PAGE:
Four men have been arrested after two lesbians were beaten up in what London police have called a disgusting homophobic assault. One of the victims described how the men taunted and punched the couple before fleeing.
A lesbian couple who refused to kiss in front of a gang of men were beaten up and robbed on a London bus, it emerged on Friday.
Police said the incident happened in the early hours of May 30 after the two women boarded a double-decker night bus in the northern suburb of West Hampstead.
"As they sat on the top deck they were approached by a group of four males who began to make lewd and homophobic comments to them," police said in a statement.
Punched and robbed
The women were then attacked and punched several times before the men ran off the bus. A phone and bag were stolen during the assault.
Both women were taken to hospital for treatment to facial injuries, police said.
The Metropolitan Police later confirmed that four men, aged 15 to 18, had been arrested on suspicion of robbery and aggravated grievous bodily harm (hate crime), and further suspects were being sought.
One of the victims, 28-year-old Melania Geymonat from Uruguay, described how she and her girlfriend, Chris, were left covered in blood following the attack.
"They started behaving like hooligans, demanding that we kissed so they could enjoy watching, calling us 'lesbians' and describing sexual positions," she wrote on Facebook.
"They kept on harassing us, throwing us coins and becoming more enthusiastic about it. The next thing I know is that Chris is in the middle of the bus fighting with them. On an impulse, I went over there only to find her face bleeding and three of them beating her up. The next thing I know is I'm being punched."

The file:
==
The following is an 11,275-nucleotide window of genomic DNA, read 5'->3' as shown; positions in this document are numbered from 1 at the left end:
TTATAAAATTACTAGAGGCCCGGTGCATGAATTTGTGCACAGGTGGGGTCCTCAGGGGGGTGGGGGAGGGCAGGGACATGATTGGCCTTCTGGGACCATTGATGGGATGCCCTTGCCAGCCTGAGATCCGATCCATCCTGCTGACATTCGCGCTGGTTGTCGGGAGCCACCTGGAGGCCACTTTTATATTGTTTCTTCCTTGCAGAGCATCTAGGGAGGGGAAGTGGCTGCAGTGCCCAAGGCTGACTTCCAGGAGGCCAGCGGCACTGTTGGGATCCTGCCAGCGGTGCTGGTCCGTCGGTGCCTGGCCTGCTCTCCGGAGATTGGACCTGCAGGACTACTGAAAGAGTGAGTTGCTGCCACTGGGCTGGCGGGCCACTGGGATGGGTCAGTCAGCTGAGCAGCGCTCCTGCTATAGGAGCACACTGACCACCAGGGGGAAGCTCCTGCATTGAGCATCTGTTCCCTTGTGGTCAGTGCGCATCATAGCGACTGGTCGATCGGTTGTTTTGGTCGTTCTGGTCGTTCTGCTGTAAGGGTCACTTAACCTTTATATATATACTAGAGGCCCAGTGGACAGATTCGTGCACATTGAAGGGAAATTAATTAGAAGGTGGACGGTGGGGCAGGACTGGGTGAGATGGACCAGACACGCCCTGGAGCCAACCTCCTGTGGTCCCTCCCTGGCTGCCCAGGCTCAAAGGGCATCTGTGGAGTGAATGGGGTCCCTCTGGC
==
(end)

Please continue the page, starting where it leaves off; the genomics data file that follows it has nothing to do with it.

Escalated to an assault
Detective Superintendent Andy Cox said the "disgusting attack" quickly "escalated to an assault."
British Prime Minister Theresa May also condemned the attack as "sickening."
"Nobody should ever have to hide who they are or who they love and we must work together to eradicate unacceptable violence towards the LGBT community," she said.
Laura Russell, Director of Campaigns, Policy and Research at LGBT rights charity, Stonewall, said the attack was also a reminder of the precarious position women still have in society.
"This wasn’t just a homophobic attack — it had misogyny thrown in for good measure. It’s tempting to think that in 2019, lesbians and bi women are safe from attacks like these, and indeed we all should be. But sadly, this isn’t the reality."
Russell called for better support for those who report such crimes, and consistent sentencing of offenders.
mm/rt (AFP, Reuters)